OnlyOnAOL: Why Anthony Mackie's latest role had him 'shaking'
By: Donna Freydkin
Ask Anthony Mackie at what point he felt he'd finally nailed his performance as Dr. Martin Luther King Jr. in HBO's "All The Way," and he shrugs.
The answer is: Any day now.
"I never did. Every time I do any kind of press for this movie, I'm shaking. Because I think someone will stand up and stay, 'You suck,'" he says. "I've never felt that way in any movie, in any job I've done. I'm pretty secure in my ability to act. I'm pretty secure in my training."
The film, premiering Saturday, looks at Lyndon B. Johnson (Bryan Cranston) when he becomes president after the John F. Kennedy assassination and fights to pass the Civil Rights Act. It's based on the 2014 Broadway play that won the Tony for best play, and another one for Cranston's towering performance. In the film, Johnson parries and spars and negotiates with King as they make history.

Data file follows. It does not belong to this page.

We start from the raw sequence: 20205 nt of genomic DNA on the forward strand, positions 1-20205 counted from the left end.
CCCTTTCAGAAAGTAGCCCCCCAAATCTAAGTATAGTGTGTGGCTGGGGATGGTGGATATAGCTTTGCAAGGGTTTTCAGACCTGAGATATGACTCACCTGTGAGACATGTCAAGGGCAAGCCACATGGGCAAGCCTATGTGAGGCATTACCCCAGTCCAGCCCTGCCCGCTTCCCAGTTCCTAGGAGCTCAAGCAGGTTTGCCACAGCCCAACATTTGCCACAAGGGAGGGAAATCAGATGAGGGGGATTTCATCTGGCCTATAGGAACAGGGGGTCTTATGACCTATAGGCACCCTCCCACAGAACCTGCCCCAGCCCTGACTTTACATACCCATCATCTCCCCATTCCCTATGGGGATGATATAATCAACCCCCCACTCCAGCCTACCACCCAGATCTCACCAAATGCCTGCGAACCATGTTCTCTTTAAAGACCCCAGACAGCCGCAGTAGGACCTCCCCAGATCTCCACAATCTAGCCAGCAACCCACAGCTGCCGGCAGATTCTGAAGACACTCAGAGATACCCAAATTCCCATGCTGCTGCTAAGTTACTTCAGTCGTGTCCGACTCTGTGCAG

Mackie doesn't wear prosthetics. He didn't gain weight for the role. He simply tried to embody King from the outside in. "By the end of the movie, I want people to stay, 'That's Martin Luther King,'" says Mackie.
The takeaway for Mackie was simple: "It's the great art of compromise. Neither of those men should have been where they were at that time. But they gave of themselves more then anyone else. They did that by compromising, by caring more about others than they did about themselves."
It's been a massive year for the father of three, whose turn as Falcon in "Captain America: Civil War" gave the film much-needed zest and energy. Thus far, it's the summer's biggest hit, earning $981 million worldwide and counting. And sure, he could envision a Falcon spinoff -- maybe.
"I would love to. But I don't want to sacrifice being in a great movie so I can have more screen time. I'd rather stay in the ensemble movies, which are really good," says Mackie.
Between playing an African-American superhero, and one of the most iconic figures in American history, does Mackie feel like a role model? He's not entirely comfortable with that specific phrase.
"That's a dangerous thing. I'd love for the community and kids to look at me as someone who worked hard and achieved something," he says.